50 Years Ago: On this day, Jews all over the world celebrate. For on this day, fifty years ago, Jerusalem, the Eternal Capital of Israel, was reunited.
|Video art was projected on the walls of Jerusalem's Old City on May 21, 2017,|
during the ceremony marking the 50th anniversary of Jerusalem's reunification
during the 1967 Six-Day War Photo by Hadas Parush/FLASH90
In the days leading up to the Six Day War, in California's Yosemite Valley, about the only way to find out what was happening in the world was to read the daily newspapers that were trucked in from San Francisco.
Radio didn't reach, and TV? - fuggetaboutit. The Holy One, Blessed Be He, apparently didn't think anyone at Yosemite should do anything but look at the natural wonders all around them.
But things were happening.
On May 16, Egypt moved its army into the Sinai
and demanded that UN peacekeepers withdraw.
and demanded that UN peacekeepers withdraw.
On May 18, UN Secretary General U Thant acceded to the Egyptian demand.
On May 22, Egypt closed the Straits of Tiran to Israeli shipping.
On May 26, President Johnson warned Israel not to attack first.
On Monday May 29, the United States observed Memorial Day.
Abq Jew and his parents z"l spent the entire weekend at Yosemite National Park, doing what Jews all over the world were doing - watching, waiting, worrying.
|Dr Yitzhak Yifat, Tzion Karasenti, and Chaim Oshri|
May 2017, and in David Rubinger's iconic 1967 photograph
We all know how the war turned out - thanks to men like Dr Yitzhak Yifat, Tzion Karasenti, and Chaim Oshri, and many more who gave their lives so that the State of Israel might continue to live.
Remember this book? (Yes, it helps if you're of a certain age.) Abq Jew lost his copy many years ago (but is willing to buy yours!), and considers So Sorry We Won one of the happiest, truest books ever.
The website The Six Day War tells us about the aftermath of the war.
After the 1967 Six-Day War, Israel was — in Defense Minister Moshe Dayan's famous phrase — "waiting for a telephone call" from Arab leaders. Israelis expected to hear that now, at last, their neighbors were ready to talk peace.
Having escaped not only feared annihilation, but also winning a seemingly miraculous victory, Israel's leaders did two things: They vowed not to return to the vulnerable armistice lines of 1948 and '49 or to a divided Jerusalem, and yet to be "unbelievably generous in working out peace terms," as Foreign Minister Abba Eban put it. In direct talks with Arab countries, "everything is negotiable," he said.What actually happened? The Khartoum Declaration.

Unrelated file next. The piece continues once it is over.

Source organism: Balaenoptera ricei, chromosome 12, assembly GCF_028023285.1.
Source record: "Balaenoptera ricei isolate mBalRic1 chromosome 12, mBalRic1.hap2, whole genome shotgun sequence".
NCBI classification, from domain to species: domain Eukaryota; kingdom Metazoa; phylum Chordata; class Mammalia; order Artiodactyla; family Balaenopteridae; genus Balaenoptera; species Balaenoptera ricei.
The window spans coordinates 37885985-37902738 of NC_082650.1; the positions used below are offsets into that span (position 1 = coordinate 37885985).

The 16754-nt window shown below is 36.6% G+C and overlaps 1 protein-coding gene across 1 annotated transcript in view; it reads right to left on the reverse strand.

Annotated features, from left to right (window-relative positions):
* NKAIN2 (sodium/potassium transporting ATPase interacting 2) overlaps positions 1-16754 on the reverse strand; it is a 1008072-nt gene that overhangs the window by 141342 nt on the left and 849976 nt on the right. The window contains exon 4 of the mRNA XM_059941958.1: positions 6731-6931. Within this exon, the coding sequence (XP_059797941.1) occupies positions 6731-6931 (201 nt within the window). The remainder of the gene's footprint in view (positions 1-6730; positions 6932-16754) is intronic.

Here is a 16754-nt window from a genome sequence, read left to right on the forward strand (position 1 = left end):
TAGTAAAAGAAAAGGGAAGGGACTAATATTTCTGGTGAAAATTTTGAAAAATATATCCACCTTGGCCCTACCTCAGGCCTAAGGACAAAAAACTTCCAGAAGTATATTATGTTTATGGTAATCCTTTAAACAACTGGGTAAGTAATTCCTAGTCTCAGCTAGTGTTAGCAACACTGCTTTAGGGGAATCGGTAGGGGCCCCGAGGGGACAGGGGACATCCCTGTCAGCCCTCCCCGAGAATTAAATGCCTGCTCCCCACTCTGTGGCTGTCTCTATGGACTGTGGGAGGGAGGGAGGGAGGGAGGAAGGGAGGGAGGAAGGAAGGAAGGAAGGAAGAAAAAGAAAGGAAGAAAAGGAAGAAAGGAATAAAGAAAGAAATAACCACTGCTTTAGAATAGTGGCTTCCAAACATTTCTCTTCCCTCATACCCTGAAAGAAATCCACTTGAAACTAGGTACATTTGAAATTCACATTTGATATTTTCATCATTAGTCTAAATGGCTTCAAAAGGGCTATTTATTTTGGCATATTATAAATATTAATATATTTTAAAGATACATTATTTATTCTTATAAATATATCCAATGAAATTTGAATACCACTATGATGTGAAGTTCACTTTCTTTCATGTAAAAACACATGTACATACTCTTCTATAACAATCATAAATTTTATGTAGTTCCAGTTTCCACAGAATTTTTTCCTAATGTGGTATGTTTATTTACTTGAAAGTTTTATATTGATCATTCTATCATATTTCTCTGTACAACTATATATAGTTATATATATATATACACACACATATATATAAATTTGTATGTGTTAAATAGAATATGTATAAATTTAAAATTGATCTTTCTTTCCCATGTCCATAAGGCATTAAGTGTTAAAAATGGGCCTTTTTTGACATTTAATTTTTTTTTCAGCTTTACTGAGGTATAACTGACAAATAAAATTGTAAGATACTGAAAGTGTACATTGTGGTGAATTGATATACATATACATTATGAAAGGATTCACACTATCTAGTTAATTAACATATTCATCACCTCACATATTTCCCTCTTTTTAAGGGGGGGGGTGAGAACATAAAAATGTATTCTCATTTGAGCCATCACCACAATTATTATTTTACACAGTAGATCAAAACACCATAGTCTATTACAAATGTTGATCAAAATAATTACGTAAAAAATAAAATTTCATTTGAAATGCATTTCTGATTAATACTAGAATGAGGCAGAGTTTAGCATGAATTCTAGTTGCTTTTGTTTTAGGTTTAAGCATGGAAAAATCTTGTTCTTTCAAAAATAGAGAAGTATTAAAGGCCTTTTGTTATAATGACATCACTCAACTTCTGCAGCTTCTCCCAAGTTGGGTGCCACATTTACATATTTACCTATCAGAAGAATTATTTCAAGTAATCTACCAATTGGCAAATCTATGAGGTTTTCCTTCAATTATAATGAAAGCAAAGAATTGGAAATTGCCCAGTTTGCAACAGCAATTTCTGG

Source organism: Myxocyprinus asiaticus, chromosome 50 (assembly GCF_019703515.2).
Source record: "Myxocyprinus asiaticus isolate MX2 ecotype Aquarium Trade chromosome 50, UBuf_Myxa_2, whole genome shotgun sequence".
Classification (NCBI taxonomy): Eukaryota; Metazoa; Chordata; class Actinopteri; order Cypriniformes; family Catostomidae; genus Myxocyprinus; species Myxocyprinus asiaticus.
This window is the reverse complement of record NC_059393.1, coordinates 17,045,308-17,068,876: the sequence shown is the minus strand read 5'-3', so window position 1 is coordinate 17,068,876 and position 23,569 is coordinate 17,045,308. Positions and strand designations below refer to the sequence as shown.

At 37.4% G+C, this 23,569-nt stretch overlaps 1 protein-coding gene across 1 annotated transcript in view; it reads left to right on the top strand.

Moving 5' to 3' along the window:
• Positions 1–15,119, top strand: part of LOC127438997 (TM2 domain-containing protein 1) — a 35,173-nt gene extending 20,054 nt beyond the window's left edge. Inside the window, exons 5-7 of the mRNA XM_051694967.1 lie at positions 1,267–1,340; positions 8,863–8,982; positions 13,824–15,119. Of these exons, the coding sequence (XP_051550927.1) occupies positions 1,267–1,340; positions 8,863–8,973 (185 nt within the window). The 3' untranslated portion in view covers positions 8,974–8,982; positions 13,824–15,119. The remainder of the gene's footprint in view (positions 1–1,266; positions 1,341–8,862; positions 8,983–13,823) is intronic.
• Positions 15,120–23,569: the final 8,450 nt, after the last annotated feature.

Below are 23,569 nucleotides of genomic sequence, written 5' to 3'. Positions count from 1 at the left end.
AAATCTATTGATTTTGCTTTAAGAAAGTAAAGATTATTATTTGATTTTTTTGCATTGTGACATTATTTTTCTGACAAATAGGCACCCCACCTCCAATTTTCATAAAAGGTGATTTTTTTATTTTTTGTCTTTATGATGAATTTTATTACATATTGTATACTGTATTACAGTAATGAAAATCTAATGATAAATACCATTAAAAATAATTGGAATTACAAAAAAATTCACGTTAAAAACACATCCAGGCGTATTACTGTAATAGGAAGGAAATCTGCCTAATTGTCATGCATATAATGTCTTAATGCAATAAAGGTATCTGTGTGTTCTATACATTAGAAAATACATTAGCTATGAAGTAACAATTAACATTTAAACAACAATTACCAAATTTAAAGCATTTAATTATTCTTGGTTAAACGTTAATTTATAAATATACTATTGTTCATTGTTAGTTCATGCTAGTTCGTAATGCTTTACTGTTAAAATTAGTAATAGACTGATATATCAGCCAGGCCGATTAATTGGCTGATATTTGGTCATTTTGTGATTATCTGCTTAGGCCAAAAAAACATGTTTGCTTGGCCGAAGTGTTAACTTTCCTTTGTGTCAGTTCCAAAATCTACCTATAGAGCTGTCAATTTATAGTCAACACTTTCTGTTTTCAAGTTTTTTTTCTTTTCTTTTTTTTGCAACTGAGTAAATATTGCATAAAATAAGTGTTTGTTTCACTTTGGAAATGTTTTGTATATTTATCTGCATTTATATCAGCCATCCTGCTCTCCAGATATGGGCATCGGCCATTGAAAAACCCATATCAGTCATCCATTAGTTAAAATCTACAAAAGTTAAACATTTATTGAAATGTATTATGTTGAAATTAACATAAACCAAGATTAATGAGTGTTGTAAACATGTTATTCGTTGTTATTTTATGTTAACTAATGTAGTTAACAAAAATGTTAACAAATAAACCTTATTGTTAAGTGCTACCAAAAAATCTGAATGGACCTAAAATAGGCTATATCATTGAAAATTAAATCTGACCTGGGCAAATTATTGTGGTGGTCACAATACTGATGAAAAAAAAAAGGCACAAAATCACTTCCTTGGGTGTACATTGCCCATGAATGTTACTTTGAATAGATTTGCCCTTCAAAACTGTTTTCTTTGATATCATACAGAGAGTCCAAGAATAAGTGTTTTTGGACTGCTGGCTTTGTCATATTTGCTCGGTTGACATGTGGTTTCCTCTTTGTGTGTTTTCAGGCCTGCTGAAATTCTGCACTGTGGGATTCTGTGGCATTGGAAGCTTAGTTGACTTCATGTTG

Finally, the leaders of thirteen Arab states gathered at a summit conference in Khartoum, Sudan from August 29 to September 1.
There they pledged to continue their struggle against Israel.
Influenced by Nasser, "their conditions were quite specific: no peace with Israel, no negotiations with Israel, no recognition of Israel, and 'maintenance of the rights of the Palestinian people in their nation.'And after that? Fifty years of history. Some things changed, but some things didn't. Abq Jew is sure you know all about it.
But back to The Paratroopers. Andrew Tobin, writing in The Forward, tells us -
Between June 5 and 15, in honor of the Six-Day War’s 50th anniversary, the three former paratroopers, now in their 70s, will re-create Rubinger’s photo in their first-ever tour of the United States — with stops at Jewish communities and other locations in the Cleveland, Detroit, San Francisco, Chicago, Atlanta, Boston and Baltimore areas. They will also recount some of the sacrifices that were made in the battle for Jerusalem.And of the Battle for Jerusalem, and The Photograph, Mr Tobin writes -
The paratroopers rushed forward amid sniper fire from remaining Jordanian soldiers and rammed their way through the Lions’ Gate of the Old City. From there they made their way through narrow stone alleys and up to the Temple Mount and the Western Wall.
“The Temple Mount is in our hands,” Gur reported.
Religious and secular paratroopers alike were awed by their return to the heart of the ancient Jewish homeland.
“I didn’t realize where I was until I saw the Israeli flag flying above the stones, said Karasenti, an observant Jew. “I started to cry. Everyone was emotional. The whole nation of Israel was in ecstasy, euphoria. You can’t even imagine what it was like.”
While Yifat, Karasenti and Chaim Oshri were walking along the wall, Rubinger, who died in March at 92, lay on the ground and snapped the photo that would make them — and him — famous. Within days, the image had appeared in newspapers around the world.
And The Song!
|Old City walls decorated for Jerusalem Day, May 2017|
Photo by Yonatan Sindel/FLASH90